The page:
So what’s changed?

I‘m Scott Evans AKA ScottEO (too confusing having two Scott’s in the office); if you haven’t guessed already I look after our clients SEO and search marketing interests. I want to explain why the recent algorithmic updates by Google have shaken the SEO industry, and why now, more than ever it’s important to get your site built ready for an SEO campaign.

You’ve probably read lots of chilling articles about the penguin update, but I’m not going to ramble on and give advice how to counter this, for the most part you have to go with the flow. One of the main reasons I joined the Blueleaf team was because I believe that optimising and achieving results for a site that is unprepared for SEO is becoming increasingly difficult. By unprepared I mean such key aspects as URL structure, site structure, content and website depth. Historically SEO companies used manipulation techniques through heavy anchor text link building to force Google to rank a site. The penguin update has changed all this, no longer can SEO companies take any random website and start throwing links at it, then sit back and expect results. No lazy SEO man, NOT FOR YOU!

Preparing for SEO

Over the course of my career working with marketing directors and managing directors I have noticed one common theme; many have a backwards approach to digital marketing. Often the basic plan for launching your new website online looks like this.


The Stressful Approach


The Smart Approach.

The push and the pull

It’s often pressure from above to hit a website go-live date which causes SEO to be overlooked at development stage. Now more than ever it is vital. You cannot expect an SEO company to rebuild your site structure, and if they did they would struggle with designing it with the user in mind. We combine two simple methods, push and pull. The push relates to pushing visitors to the relevant pages, guiding them with simple site structure and navigation. While the pull is utilising search marketing methods such as SEO and PPC; you want to build optimised pages ready to help the site pull people in. You do this through ensuring your primary SEO landing pages are not 4 or 5 levels deep in the site directory, while ensuring other important factors like URL’s are clean and include keywords. This is a pretty big part of the jigsaw, and often when building your website you have one chance to get it right.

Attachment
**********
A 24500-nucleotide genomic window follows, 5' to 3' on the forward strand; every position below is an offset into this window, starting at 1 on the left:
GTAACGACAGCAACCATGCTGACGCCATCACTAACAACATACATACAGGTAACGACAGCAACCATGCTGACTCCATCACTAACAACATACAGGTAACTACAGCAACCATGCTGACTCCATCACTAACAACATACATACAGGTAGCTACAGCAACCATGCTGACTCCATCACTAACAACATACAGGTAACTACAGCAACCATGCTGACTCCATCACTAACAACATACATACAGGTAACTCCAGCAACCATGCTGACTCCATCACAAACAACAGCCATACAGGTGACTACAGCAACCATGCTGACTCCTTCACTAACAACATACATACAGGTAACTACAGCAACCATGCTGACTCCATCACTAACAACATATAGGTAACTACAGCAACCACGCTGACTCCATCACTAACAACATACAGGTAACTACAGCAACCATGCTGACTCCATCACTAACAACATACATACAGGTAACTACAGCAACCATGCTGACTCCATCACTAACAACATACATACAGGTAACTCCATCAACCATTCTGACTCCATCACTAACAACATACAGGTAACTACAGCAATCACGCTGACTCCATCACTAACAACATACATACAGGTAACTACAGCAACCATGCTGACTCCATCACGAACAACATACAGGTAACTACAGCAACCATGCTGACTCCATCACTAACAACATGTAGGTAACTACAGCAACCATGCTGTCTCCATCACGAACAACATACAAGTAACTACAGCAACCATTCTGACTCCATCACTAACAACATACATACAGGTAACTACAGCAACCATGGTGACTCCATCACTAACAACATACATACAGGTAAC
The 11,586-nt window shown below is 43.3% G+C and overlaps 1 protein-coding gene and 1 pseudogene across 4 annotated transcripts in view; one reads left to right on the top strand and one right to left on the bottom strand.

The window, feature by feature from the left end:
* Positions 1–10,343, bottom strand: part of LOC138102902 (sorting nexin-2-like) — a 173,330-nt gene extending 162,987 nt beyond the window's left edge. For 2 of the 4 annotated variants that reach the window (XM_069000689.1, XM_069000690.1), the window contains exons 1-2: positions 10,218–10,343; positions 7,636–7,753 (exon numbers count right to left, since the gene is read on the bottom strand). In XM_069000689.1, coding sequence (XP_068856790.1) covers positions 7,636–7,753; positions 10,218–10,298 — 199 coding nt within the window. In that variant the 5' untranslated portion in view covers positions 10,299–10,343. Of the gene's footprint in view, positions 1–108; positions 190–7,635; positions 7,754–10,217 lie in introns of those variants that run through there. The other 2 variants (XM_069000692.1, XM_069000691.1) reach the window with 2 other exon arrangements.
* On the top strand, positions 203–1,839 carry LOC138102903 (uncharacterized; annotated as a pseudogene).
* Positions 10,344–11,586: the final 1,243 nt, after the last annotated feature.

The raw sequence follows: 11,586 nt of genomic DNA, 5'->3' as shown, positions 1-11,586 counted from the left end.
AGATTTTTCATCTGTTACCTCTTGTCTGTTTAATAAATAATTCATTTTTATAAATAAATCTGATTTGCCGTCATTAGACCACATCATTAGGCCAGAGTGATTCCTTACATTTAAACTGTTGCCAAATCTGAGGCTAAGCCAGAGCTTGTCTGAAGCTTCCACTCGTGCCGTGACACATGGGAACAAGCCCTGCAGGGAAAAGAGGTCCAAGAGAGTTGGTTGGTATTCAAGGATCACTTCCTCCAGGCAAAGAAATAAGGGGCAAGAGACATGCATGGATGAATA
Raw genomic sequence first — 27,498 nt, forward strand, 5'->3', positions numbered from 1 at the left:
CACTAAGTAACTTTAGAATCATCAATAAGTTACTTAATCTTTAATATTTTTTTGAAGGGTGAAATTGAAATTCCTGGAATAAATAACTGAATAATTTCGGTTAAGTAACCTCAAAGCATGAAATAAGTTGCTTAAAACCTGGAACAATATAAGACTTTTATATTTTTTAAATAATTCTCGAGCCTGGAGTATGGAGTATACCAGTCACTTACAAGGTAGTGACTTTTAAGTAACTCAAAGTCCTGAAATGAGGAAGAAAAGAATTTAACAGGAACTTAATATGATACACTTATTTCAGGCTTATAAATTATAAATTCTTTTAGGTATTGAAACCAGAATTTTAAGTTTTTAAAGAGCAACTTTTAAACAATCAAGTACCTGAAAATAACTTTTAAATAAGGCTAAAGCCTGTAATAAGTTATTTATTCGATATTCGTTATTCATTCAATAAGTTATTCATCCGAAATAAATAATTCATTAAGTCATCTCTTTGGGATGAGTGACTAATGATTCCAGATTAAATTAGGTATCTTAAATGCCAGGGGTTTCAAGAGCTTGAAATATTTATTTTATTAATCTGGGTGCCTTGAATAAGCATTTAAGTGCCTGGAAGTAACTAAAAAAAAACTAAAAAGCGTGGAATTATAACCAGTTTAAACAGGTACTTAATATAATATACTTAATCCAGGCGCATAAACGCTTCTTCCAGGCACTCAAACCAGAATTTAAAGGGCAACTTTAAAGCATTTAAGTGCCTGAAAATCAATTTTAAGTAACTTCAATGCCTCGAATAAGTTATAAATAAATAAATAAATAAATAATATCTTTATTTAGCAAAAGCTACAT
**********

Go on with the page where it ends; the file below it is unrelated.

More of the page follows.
It’s the balance between the push and the pull that has always been important, but often ignored. People expect their website to be found with no SEO campaign and don’t incorporate this in the development stage. Cost cutting usually means that SEO doesn’t factor into build. Its only when the website needs traffic then SEO is considered. This is a backwards approach which is thankfully now starting to change. Smart marketing managers need that assurance, and are switching onto the fact that their site needs to be optimised and built for pulling in traffic.


Google keeps us guessing

The penguin update changed the face of SEO, it was a killer for manipulation methods and aggressive link building, but it was the rebirth of well optimised websites which produce great content. Before you could take a poorly optimised website, tweak a few little things and start some heavy link building activities. Now the penguin has arrived and while link building still works, SEO companies cannot push as hard as they once did and cannot rely on their formerly trusted manipulative techniques. This means that the site's structure and on page SEO is now more important than ever.

So ensure you find a web agency that does cater for SEO and search marketing, as at some stage you’re probably going to need it. You have to schedule time for SEO in the development stage and your web agency should offer and provide keyword research and planning. Be forward thinking and take advice on how SEO forms a part of your website.

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Written by Scott Evans